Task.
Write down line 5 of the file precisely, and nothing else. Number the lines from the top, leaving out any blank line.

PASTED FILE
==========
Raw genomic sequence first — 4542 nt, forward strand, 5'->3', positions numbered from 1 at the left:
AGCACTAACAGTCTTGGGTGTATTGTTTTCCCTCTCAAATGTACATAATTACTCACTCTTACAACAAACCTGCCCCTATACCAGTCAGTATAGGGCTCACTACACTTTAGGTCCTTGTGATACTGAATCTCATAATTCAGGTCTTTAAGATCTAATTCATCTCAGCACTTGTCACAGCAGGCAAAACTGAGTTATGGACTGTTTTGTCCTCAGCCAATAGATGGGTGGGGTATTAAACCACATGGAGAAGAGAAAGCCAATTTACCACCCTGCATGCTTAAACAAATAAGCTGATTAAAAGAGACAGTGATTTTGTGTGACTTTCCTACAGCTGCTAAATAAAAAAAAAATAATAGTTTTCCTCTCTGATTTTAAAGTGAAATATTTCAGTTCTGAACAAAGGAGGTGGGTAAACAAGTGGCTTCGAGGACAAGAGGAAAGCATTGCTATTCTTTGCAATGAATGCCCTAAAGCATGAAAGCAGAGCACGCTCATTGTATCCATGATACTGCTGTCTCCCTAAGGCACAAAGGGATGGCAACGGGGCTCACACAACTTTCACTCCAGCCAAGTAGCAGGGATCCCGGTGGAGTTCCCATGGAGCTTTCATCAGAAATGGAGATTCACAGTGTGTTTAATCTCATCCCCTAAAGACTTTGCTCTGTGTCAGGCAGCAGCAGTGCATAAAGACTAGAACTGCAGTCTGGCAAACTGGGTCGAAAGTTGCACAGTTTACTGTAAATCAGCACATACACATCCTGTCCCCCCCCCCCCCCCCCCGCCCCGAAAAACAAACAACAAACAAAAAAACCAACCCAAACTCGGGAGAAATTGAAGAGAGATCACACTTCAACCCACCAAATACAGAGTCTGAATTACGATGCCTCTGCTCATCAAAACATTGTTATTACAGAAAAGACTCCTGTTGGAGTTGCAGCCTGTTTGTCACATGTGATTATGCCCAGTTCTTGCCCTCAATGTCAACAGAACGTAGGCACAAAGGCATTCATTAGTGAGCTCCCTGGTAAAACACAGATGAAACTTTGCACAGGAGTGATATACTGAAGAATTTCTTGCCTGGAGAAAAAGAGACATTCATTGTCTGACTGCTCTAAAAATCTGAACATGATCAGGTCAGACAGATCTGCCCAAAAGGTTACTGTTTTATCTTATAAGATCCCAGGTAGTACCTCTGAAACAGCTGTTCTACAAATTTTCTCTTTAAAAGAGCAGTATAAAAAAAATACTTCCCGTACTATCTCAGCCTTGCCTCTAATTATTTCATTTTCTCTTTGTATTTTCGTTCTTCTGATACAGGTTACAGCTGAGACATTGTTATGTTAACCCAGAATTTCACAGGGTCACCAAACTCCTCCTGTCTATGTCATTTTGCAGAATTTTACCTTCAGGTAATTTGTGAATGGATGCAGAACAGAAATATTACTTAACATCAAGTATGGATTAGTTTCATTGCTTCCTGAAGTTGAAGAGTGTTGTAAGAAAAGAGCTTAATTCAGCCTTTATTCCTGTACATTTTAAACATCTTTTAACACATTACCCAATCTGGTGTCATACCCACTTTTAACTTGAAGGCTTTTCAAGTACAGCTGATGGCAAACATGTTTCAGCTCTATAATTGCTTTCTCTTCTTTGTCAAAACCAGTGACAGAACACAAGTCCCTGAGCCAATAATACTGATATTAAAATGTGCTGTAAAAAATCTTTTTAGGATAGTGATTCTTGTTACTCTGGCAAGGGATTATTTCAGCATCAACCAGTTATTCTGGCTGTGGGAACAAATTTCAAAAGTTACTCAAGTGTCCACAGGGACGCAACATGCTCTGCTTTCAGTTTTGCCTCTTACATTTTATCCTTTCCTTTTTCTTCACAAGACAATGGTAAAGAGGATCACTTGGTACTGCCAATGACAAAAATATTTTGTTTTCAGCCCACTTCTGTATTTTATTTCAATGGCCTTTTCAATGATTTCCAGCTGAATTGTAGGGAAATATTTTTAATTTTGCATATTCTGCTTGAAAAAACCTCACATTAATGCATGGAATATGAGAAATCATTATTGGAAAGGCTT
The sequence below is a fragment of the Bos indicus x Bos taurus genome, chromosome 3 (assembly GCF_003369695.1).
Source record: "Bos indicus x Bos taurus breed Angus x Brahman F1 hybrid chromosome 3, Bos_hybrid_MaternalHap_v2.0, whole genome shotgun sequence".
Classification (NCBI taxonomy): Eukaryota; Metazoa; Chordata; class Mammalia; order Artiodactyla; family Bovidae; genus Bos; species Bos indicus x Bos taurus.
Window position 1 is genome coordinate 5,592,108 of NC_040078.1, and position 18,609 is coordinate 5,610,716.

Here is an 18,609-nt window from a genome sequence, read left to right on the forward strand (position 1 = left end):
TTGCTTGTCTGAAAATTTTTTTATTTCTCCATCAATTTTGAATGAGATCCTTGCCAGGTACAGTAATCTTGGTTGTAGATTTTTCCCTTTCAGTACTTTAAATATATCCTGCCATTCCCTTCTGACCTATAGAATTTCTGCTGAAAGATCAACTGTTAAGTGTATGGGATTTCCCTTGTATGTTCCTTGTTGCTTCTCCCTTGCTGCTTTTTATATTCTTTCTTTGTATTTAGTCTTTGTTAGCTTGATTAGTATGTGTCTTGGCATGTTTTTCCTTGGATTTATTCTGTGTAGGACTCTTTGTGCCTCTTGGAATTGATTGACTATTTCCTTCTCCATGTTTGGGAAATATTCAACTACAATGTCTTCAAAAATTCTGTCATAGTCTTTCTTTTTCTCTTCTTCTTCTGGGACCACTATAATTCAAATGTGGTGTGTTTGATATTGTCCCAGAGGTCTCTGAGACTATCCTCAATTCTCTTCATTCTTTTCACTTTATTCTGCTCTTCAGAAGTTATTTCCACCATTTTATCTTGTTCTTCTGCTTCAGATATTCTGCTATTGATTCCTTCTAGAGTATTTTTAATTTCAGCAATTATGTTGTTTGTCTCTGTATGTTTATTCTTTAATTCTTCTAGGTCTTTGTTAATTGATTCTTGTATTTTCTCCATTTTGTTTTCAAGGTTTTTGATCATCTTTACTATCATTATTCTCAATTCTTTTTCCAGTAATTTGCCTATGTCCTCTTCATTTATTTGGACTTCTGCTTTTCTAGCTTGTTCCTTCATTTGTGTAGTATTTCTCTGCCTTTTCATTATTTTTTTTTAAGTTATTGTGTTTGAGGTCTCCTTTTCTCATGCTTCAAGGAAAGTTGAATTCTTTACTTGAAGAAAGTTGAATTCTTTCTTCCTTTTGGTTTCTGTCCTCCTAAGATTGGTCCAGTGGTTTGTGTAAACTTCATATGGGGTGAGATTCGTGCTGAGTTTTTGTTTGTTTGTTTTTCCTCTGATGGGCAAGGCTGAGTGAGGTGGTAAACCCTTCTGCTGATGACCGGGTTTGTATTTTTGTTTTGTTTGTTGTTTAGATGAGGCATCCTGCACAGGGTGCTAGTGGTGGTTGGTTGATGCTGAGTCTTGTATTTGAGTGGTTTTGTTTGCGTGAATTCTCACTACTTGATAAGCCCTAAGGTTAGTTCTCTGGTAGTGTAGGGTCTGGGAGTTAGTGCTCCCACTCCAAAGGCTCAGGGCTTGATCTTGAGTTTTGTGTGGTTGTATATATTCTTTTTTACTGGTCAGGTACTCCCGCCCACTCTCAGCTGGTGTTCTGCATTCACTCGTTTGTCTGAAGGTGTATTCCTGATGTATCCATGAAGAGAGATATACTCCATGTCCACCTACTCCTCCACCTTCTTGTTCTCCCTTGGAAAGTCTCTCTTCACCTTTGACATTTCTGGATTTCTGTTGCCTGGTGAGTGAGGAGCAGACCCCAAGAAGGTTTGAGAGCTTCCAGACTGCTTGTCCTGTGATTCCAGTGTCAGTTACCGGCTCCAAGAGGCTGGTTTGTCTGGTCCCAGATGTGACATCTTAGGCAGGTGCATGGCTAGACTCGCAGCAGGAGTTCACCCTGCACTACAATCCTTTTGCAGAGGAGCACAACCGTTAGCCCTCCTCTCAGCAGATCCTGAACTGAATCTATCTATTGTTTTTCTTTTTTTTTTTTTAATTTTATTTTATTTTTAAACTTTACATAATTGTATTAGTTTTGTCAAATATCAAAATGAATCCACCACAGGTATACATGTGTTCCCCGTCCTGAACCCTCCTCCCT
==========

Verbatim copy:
Classification (NCBI taxonomy): Eukaryota; Metazoa; Chordata; class Mammalia; order Artiodactyla; family Bovidae; genus Bos; species Bos indicus x Bos taurus.